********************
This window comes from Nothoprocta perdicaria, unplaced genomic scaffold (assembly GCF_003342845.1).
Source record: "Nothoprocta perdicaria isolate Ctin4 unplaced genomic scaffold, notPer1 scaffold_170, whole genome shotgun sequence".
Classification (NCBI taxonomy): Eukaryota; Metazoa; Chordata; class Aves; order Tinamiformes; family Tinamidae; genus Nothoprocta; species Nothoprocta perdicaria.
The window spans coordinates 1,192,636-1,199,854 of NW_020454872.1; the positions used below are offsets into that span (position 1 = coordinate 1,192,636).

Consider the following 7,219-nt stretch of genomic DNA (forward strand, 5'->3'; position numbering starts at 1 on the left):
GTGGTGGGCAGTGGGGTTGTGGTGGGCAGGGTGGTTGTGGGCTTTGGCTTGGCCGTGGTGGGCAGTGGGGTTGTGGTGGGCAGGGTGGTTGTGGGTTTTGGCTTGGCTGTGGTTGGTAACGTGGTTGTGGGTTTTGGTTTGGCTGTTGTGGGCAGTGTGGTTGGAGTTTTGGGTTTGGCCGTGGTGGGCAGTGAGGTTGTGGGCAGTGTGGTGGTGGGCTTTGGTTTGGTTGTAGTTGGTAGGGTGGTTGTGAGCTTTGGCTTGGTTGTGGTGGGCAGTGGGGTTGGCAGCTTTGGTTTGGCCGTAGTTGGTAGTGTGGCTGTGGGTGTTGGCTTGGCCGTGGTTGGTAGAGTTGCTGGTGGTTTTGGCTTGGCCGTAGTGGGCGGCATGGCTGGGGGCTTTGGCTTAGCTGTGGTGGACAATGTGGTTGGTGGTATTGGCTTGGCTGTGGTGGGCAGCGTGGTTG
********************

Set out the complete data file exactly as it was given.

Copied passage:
This window comes from Nothoprocta perdicaria, unplaced genomic scaffold (assembly GCF_003342845.1).
Source record: "Nothoprocta perdicaria isolate Ctin4 unplaced genomic scaffold, notPer1 scaffold_170, whole genome shotgun sequence".
Classification (NCBI taxonomy): Eukaryota; Metazoa; Chordata; class Aves; order Tinamiformes; family Tinamidae; genus Nothoprocta; species Nothoprocta perdicaria.
The window spans coordinates 1,192,636-1,199,854 of NW_020454872.1; the positions used below are offsets into that span (position 1 = coordinate 1,192,636).

Consider the following 7,219-nt stretch of genomic DNA (forward strand, 5'->3'; position numbering starts at 1 on the left):
GTGGTGGGCAGTGGGGTTGTGGTGGGCAGGGTGGTTGTGGGCTTTGGCTTGGCCGTGGTGGGCAGTGGGGTTGTGGTGGGCAGGGTGGTTGTGGGTTTTGGCTTGGCTGTGGTTGGTAACGTGGTTGTGGGTTTTGGTTTGGCTGTTGTGGGCAGTGTGGTTGGAGTTTTGGGTTTGGCCGTGGTGGGCAGTGAGGTTGTGGGCAGTGTGGTGGTGGGCTTTGGTTTGGTTGTAGTTGGTAGGGTGGTTGTGAGCTTTGGCTTGGTTGTGGTGGGCAGTGGGGTTGGCAGCTTTGGTTTGGCCGTAGTTGGTAGTGTGGCTGTGGGTGTTGGCTTGGCCGTGGTTGGTAGAGTTGCTGGTGGTTTTGGCTTGGCCGTAGTGGGCGGCATGGCTGGGGGCTTTGGCTTAGCTGTGGTGGACAATGTGGTTGGTGGTATTGGCTTGGCTGTGGTGGGCAGCGTGGTTG